“Miracle Factory” by Carmen Petaccio, examines a divorce through the voice of a wry narrator. Told through a series of non-linear moments, Petaccio explores the fallout of broken family from the teenager at its center. “Miracle Factory” is touching and funny, and is a story you won’t soon forget. “Dad has decided to start playing guitar again, for the love of god.”
Mom and Dad are giving marriage another go. No point asking why. Dad boxes up his janky suite at the La Quinta. Mom unearths the banished Dad photos from the crawl space and sprays their frames with Pledge and wipes. Then there’s that Pledge smell, all through the house. They call a family meeting in the family room, perch on either arm of the Bad News Couch. Their eyes are cult recruiter eyes. “This is what’s best for us,” says Dad. “For all of us,” says Mom.
Dad has agreed to rebuild “Santa’s Miracle Factory.” Before The Divorce, Dad was locally famous for converting the yard into a low-rent Christmas spectacular. There was a giggly, pedophilic Robo-Santa, a manger of marionettes, multiple Rudolphs whose noses buzzed red. Minivans idled by at all hours, like giant, B-movie snails. On Christmas Eve, Dad would sync the whole shebang to twinkle along to Springsteen’s “Dancing in the Dark.” But last year: no Santa, no Springsteen. Just a wreath nail-gunned to the dark front door by Mom. Dad promises, “Never again.”
Mom doesn’t approve of a friendship with Kaylee Sanders. She never has, and The eBay Incident hasn’t helped. What happened was: Kaylee stole a bunch of Jimmy Choos from some rich bitches’ lockers and sold them on eBay. When she got caught, Mom lost her shit—banned Kaylee from sleepovers; said she deserved expulsion, maybe juvie. Central High School disagreed. All Kaylee got was ten days OSS and a comprehensive repayment plan. So instead of gym Kaylee has eighth period study hall, which is a happy coincidence, because she skips every day to buy multicolored Fantasia cigarettes at 7-11. And she shares.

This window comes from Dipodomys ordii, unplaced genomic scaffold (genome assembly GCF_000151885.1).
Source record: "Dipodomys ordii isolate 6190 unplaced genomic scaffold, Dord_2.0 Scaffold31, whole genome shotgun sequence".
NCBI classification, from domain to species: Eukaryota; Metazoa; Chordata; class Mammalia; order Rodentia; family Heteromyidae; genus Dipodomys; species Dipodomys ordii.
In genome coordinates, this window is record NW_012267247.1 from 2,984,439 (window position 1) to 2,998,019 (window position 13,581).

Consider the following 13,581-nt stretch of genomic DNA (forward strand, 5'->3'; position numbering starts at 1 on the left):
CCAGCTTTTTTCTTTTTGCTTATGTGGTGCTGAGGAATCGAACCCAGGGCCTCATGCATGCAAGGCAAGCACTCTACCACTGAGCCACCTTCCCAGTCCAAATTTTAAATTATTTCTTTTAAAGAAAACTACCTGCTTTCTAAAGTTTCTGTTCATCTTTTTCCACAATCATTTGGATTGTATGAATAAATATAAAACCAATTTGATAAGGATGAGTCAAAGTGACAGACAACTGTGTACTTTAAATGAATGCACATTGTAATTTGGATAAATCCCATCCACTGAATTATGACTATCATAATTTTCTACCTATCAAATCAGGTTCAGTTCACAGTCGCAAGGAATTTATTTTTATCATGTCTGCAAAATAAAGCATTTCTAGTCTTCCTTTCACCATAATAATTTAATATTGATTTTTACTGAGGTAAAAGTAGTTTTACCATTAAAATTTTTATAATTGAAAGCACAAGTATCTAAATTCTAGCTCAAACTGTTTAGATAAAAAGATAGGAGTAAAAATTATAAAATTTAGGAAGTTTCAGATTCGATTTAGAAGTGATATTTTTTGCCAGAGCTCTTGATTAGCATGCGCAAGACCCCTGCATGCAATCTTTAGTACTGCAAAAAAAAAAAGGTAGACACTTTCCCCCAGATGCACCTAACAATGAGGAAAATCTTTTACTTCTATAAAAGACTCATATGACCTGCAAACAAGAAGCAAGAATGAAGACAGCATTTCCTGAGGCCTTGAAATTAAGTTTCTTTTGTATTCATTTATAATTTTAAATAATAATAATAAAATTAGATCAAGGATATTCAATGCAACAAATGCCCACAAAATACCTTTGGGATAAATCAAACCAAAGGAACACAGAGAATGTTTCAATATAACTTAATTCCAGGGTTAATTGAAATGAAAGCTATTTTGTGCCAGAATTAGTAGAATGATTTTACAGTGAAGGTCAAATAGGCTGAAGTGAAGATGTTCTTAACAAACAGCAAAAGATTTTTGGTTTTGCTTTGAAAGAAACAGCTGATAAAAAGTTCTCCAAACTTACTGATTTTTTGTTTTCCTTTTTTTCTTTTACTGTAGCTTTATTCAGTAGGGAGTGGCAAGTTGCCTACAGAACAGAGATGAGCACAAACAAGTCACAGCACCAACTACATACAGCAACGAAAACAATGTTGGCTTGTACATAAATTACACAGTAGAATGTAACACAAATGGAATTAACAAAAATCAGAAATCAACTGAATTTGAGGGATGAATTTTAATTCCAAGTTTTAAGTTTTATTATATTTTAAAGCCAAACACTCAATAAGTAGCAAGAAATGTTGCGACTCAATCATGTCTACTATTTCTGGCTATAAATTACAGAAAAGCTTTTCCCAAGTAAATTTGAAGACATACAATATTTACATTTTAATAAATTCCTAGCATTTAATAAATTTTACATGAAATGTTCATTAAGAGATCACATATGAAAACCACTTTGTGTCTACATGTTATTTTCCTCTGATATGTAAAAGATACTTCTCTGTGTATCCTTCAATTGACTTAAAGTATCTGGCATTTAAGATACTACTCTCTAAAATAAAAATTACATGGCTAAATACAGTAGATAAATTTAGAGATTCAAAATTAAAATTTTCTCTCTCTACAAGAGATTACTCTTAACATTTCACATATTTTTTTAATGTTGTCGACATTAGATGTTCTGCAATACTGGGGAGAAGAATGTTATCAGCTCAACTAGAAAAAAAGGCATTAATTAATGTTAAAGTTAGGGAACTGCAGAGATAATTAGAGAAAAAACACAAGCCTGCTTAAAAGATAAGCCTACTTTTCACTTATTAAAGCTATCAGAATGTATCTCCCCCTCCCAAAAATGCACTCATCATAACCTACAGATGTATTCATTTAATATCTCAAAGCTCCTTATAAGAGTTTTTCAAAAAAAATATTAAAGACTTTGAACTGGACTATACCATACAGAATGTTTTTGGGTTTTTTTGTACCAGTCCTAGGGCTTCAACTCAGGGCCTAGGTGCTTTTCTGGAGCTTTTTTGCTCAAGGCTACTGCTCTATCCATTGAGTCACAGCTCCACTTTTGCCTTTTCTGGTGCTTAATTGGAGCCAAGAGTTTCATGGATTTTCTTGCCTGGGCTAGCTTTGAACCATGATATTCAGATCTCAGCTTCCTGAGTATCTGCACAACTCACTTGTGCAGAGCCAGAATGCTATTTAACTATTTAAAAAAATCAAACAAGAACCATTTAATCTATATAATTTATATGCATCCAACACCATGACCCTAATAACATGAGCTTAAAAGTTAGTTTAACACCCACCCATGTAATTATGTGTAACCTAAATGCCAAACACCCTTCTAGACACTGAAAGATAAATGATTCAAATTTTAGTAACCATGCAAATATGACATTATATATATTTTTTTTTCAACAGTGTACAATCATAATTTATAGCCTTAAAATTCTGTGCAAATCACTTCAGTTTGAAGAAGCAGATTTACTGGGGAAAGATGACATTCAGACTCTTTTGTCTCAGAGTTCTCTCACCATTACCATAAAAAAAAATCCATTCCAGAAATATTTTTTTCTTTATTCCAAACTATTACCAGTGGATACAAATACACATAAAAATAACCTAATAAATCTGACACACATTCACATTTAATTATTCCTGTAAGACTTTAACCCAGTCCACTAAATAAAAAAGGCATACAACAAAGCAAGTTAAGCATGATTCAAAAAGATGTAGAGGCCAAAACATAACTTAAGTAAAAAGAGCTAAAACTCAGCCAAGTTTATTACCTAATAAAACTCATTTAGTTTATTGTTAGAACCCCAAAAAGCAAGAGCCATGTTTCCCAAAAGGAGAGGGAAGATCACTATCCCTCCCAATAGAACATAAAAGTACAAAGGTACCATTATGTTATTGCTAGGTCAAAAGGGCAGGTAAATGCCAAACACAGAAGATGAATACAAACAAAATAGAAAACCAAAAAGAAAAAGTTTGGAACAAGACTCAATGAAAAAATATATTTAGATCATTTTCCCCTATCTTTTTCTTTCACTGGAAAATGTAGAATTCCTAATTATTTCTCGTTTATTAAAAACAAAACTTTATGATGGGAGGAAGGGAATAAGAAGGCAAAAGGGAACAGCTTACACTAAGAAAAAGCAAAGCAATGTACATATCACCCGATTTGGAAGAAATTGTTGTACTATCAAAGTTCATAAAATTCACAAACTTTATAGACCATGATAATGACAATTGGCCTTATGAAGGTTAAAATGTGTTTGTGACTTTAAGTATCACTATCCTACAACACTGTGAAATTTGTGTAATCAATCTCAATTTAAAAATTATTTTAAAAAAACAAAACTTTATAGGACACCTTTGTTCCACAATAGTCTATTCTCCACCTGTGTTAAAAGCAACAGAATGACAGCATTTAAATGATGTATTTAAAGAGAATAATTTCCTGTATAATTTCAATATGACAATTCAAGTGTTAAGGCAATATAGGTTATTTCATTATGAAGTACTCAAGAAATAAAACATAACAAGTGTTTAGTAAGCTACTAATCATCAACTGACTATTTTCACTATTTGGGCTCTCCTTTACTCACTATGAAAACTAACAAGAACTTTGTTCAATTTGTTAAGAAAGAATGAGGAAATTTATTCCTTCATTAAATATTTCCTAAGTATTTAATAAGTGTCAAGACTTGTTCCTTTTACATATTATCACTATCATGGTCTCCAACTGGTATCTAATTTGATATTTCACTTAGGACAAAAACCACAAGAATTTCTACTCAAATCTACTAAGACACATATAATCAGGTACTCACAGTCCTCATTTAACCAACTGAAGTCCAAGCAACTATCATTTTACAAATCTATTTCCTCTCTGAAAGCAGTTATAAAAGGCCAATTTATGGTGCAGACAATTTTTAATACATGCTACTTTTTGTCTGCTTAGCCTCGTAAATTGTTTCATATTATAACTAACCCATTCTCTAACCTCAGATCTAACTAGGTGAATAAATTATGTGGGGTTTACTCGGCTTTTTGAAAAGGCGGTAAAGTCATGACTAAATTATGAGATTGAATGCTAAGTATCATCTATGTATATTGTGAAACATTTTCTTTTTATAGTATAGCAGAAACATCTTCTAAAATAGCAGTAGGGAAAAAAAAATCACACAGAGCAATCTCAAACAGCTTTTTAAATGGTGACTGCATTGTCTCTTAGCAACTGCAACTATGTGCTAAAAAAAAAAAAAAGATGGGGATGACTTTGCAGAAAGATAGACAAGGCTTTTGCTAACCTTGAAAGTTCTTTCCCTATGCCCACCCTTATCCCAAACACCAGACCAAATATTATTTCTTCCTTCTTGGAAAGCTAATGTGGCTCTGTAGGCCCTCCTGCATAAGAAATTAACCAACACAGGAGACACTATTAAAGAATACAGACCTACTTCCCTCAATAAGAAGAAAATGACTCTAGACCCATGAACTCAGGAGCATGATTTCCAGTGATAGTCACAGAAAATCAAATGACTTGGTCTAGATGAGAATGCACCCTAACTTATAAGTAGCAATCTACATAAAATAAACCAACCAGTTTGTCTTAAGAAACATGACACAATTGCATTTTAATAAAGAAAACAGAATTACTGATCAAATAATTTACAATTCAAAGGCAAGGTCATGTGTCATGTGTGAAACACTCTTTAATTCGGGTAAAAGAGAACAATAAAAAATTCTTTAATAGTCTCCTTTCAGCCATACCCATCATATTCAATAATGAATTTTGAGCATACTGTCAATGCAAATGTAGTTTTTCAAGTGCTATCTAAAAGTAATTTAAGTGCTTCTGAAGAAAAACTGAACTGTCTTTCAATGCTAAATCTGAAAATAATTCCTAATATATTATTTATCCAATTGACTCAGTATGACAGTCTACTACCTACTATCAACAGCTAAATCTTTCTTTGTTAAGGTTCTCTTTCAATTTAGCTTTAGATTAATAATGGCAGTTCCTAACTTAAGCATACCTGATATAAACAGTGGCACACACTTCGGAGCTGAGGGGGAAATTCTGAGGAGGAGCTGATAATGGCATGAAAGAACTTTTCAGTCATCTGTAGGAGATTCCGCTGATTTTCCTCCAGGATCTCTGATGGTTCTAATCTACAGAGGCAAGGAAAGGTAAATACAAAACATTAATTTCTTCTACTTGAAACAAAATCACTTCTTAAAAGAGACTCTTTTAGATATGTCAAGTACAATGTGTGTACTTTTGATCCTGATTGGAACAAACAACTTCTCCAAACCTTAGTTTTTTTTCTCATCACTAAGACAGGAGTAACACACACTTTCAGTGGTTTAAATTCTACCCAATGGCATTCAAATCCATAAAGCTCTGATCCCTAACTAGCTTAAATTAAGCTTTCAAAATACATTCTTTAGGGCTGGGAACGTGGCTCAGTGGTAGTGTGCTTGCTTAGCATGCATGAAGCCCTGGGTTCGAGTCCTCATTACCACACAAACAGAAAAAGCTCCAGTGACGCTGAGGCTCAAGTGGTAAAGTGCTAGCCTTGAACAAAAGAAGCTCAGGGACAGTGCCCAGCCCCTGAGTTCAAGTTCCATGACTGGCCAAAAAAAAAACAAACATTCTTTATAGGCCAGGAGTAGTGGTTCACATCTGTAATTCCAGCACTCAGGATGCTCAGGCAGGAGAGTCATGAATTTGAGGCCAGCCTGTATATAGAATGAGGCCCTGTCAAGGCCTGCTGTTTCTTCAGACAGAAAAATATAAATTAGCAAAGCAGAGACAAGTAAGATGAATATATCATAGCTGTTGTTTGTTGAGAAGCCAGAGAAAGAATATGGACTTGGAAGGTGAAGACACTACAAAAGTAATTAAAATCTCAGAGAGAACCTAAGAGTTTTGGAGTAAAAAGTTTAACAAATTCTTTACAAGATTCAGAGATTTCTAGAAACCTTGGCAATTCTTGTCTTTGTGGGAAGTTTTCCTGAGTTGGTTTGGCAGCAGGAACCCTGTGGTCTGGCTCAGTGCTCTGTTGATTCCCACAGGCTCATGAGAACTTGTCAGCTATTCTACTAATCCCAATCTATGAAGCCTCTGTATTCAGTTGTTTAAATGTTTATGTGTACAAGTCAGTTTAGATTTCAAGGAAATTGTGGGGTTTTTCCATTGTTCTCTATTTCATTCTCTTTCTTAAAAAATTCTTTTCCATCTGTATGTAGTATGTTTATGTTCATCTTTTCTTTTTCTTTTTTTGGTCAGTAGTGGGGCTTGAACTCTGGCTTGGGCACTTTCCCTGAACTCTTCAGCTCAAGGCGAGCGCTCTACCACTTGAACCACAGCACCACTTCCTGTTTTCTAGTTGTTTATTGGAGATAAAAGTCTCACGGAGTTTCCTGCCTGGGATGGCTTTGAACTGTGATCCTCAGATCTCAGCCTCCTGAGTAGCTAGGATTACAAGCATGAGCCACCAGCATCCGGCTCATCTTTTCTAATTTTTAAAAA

Dad is taking over The Drive to School until he finds a new job. He used to be a sales rep for MillerCoors, “the best Jersey for a stretch of the early 00’s.” A stranger would ask him, “So, whaddaya do?” and he’d exclaim with genuine pride, “I drink for a living!” But he got laid off in the lead up to The Divorce. Now he changes the channel when Heineken commercials play during Devils games. Now he sips wine spritzers and begrudgingly does The Drive to School, both hands on the wheel, so his crooked veins show blue.
Mom always closet-smoked, but after The Divorce she went public. Before she’d Krazy Glue her Virginia Slims to the back of the toilet, or tuck loosies into the fingers of summertime gloves. Now she smokes openly and constantly, indoors and out, no explanation provided. Dad moving back in hasn’t changed it. Ashtrays dot the kitchen counter, the patio chairs, cigarettes inside them like crushed question marks. One night she straight up lights up at dinner. Dad says, “You know, there’s a reason they call those ‘death sticks’ in Star Wars.” To which Mom replies, exhaling smoke cinematically, “Cool observation.”
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